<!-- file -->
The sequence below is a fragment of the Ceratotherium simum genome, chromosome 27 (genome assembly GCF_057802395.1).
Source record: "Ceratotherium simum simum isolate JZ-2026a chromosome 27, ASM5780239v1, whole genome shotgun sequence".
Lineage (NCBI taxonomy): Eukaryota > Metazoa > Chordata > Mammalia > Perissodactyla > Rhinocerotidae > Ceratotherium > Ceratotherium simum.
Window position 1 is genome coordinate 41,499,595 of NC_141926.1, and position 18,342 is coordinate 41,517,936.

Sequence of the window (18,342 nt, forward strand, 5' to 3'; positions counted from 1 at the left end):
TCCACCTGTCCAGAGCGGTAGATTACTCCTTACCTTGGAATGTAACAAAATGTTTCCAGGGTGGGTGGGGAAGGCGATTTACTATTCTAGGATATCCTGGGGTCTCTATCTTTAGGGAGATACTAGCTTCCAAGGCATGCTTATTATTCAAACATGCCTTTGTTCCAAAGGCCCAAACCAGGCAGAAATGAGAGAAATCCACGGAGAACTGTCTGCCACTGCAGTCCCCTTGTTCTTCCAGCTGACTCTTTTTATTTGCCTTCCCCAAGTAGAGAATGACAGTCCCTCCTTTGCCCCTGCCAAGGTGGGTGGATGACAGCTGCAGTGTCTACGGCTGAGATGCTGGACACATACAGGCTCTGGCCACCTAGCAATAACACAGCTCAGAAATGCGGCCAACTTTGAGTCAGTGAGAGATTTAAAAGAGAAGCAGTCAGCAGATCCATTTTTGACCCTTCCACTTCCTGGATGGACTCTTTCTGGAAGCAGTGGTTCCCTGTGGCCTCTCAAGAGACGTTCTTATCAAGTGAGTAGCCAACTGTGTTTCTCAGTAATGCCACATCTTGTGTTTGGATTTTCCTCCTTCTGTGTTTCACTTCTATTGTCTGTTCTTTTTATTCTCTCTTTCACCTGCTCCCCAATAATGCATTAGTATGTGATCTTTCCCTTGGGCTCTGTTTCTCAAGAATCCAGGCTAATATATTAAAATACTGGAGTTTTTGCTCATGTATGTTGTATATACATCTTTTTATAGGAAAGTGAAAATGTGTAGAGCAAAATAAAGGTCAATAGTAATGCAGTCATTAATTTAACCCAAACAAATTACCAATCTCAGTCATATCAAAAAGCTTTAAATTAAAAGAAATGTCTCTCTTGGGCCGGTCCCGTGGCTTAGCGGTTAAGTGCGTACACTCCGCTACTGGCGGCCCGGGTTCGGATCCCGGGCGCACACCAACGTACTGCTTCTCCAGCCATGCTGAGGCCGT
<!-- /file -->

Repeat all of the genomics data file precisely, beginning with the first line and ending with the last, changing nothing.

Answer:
The sequence below is a fragment of the Ceratotherium simum genome, chromosome 27 (genome assembly GCF_057802395.1).
Source record: "Ceratotherium simum simum isolate JZ-2026a chromosome 27, ASM5780239v1, whole genome shotgun sequence".
Lineage (NCBI taxonomy): Eukaryota > Metazoa > Chordata > Mammalia > Perissodactyla > Rhinocerotidae > Ceratotherium > Ceratotherium simum.
Window position 1 is genome coordinate 41,499,595 of NC_141926.1, and position 18,342 is coordinate 41,517,936.

Sequence of the window (18,342 nt, forward strand, 5' to 3'; positions counted from 1 at the left end):
TCCACCTGTCCAGAGCGGTAGATTACTCCTTACCTTGGAATGTAACAAAATGTTTCCAGGGTGGGTGGGGAAGGCGATTTACTATTCTAGGATATCCTGGGGTCTCTATCTTTAGGGAGATACTAGCTTCCAAGGCATGCTTATTATTCAAACATGCCTTTGTTCCAAAGGCCCAAACCAGGCAGAAATGAGAGAAATCCACGGAGAACTGTCTGCCACTGCAGTCCCCTTGTTCTTCCAGCTGACTCTTTTTATTTGCCTTCCCCAAGTAGAGAATGACAGTCCCTCCTTTGCCCCTGCCAAGGTGGGTGGATGACAGCTGCAGTGTCTACGGCTGAGATGCTGGACACATACAGGCTCTGGCCACCTAGCAATAACACAGCTCAGAAATGCGGCCAACTTTGAGTCAGTGAGAGATTTAAAAGAGAAGCAGTCAGCAGATCCATTTTTGACCCTTCCACTTCCTGGATGGACTCTTTCTGGAAGCAGTGGTTCCCTGTGGCCTCTCAAGAGACGTTCTTATCAAGTGAGTAGCCAACTGTGTTTCTCAGTAATGCCACATCTTGTGTTTGGATTTTCCTCCTTCTGTGTTTCACTTCTATTGTCTGTTCTTTTTATTCTCTCTTTCACCTGCTCCCCAATAATGCATTAGTATGTGATCTTTCCCTTGGGCTCTGTTTCTCAAGAATCCAGGCTAATATATTAAAATACTGGAGTTTTTGCTCATGTATGTTGTATATACATCTTTTTATAGGAAAGTGAAAATGTGTAGAGCAAAATAAAGGTCAATAGTAATGCAGTCATTAATTTAACCCAAACAAATTACCAATCTCAGTCATATCAAAAAGCTTTAAATTAAAAGAAATGTCTCTCTTGGGCCGGTCCCGTGGCTTAGCGGTTAAGTGCGTACACTCCGCTACTGGCGGCCCGGGTTCGGATCCCGGGCGCACACCAACGTACTGCTTCTCCAGCCATGCTGAGGCCGT